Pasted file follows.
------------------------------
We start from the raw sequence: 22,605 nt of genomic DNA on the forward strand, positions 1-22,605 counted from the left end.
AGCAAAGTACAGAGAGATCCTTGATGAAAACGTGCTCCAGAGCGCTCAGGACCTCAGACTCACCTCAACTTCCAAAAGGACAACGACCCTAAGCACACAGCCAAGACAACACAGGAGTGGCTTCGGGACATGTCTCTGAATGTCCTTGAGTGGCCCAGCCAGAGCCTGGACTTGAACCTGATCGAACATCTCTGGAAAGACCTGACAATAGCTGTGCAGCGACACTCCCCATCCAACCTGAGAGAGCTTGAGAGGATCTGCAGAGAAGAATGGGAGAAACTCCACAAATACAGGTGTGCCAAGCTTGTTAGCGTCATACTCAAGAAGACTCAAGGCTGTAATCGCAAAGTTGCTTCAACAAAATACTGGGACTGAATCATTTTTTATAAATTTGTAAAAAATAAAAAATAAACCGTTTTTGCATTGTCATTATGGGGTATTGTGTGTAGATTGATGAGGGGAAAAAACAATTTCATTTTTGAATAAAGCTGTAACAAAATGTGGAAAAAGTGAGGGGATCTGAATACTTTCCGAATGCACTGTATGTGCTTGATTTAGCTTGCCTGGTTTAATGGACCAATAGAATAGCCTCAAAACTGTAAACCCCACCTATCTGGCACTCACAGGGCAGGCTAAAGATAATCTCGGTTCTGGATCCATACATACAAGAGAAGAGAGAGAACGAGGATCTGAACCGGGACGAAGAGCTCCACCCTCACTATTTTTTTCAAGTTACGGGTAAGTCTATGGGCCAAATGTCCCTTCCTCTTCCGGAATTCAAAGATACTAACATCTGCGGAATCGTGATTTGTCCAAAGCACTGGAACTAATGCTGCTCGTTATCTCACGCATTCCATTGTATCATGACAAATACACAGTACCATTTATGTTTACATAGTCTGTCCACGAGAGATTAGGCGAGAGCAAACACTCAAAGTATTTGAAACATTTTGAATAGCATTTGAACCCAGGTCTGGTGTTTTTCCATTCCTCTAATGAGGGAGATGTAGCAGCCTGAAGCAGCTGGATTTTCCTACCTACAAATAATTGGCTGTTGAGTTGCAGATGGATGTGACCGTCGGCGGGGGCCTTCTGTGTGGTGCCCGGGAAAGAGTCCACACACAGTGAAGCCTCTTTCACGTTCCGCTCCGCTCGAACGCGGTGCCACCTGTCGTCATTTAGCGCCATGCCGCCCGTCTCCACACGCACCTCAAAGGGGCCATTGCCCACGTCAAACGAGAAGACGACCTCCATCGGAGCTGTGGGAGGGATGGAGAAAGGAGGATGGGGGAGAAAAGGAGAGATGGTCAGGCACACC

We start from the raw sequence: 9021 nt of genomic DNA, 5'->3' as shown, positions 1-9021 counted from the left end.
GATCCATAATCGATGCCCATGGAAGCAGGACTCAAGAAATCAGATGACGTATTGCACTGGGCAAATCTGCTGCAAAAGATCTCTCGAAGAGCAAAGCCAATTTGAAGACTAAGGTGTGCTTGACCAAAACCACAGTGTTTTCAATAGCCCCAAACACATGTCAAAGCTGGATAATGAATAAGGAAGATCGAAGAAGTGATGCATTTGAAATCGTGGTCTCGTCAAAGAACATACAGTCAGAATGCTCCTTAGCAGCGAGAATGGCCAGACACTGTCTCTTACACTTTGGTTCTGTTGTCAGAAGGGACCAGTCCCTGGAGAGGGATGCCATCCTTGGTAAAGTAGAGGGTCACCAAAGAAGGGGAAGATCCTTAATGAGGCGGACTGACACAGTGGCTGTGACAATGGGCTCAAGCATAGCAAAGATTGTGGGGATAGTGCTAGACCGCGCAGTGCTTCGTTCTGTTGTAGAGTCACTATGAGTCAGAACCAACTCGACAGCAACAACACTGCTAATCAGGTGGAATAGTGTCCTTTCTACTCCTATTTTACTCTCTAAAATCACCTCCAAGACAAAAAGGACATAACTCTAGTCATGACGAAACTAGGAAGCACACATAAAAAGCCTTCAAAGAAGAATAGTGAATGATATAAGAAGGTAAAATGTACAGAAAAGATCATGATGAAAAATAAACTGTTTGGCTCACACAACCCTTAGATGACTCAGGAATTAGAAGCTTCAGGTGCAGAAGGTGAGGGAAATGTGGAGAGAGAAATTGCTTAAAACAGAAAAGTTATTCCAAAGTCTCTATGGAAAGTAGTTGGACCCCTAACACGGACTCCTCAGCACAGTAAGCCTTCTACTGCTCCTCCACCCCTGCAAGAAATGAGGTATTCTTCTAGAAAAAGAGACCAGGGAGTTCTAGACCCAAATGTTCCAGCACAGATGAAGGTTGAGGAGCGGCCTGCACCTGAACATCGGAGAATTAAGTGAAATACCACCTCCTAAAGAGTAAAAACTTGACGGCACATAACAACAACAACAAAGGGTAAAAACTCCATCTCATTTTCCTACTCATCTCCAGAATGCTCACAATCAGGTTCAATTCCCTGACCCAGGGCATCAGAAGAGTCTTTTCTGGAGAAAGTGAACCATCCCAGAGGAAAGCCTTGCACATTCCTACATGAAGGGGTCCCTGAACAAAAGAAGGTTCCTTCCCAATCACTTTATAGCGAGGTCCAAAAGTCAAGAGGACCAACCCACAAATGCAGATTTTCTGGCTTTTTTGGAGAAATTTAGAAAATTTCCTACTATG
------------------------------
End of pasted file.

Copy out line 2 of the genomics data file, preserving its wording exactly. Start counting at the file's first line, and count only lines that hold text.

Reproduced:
AGCAAAGTACAGAGAGATCCTTGATGAAAACGTGCTCCAGAGCGCTCAGGACCTCAGACTCACCTCAACTTCCAAAAGGACAACGACCCTAAGCACACAGCCAAGACAACACAGGAGTGGCTTCGGGACATGTCTCTGAATGTCCTTGAGTGGCCCAGCCAGAGCCTGGACTTGAACCTGATCGAACATCTCTGGAAAGACCTGACAATAGCTGTGCAGCGACACTCCCCATCCAACCTGAGAGAGCTTGAGAGGATCTGCAGAGAAGAATGGGAGAAACTCCACAAATACAGGTGTGCCAAGCTTGTTAGCGTCATACTCAAGAAGACTCAAGGCTGTAATCGCAAAGTTGCTTCAACAAAATACTGGGACTGAATCATTTTTTATAAATTTGTAAAAAATAAAAAATAAACCGTTTTTGCATTGTCATTATGGGGTATTGTGTGTAGATTGATGAGGGGAAAAAACAATTTCATTTTTGAATAAAGCTGTAACAAAATGTGGAAAAAGTGAGGGGATCTGAATACTTTCCGAATGCACTGTATGTGCTTGATTTAGCTTGCCTGGTTTAATGGACCAATAGAATAGCCTCAAAACTGTAAACCCCACCTATCTGGCACTCACAGGGCAGGCTAAAGATAATCTCGGTTCTGGATCCATACATACAAGAGAAGAGAGAGAACGAGGATCTGAACCGGGACGAAGAGCTCCACCCTCACTATTTTTTTCAAGTTACGGGTAAGTCTATGGGCCAAATGTCCCTTCCTCTTCCGGAATTCAAAGATACTAACATCTGCGGAATCGTGATTTGTCCAAAGCACTGGAACTAATGCTGCTCGTTATCTCACGCATTCCATTGTATCATGACAAATACACAGTACCATTTATGTTTACATAGTCTGTCCACGAGAGATTAGGCGAGAGCAAACACTCAAAGTATTTGAAACATTTTGAATAGCATTTGAACCCAGGTCTGGTGTTTTTCCATTCCTCTAATGAGGGAGATGTAGCAGCCTGAAGCAGCTGGATTTTCCTACCTACAAATAATTGGCTGTTGAGTTGCAGATGGATGTGACCGTCGGCGGGGGCCTTCTGTGTGGTGCCCGGGAAAGAGTCCACACACAGTGAAGCCTCTTTCACGTTCCGCTCCGCTCGAACGCGGTGCCACCTGTCGTCATTTAGCGCCATGCCGCCCGTCTCCACACGCACCTCAAAGGGGCCATTGCCCACGTCAAACGAGAAGACGACCTCCATCGGAGCTGTGGGAGGGATGGAGAAAGGAGGATGGGGGAGAAAAGGAGAGATGGTCAGGCACACC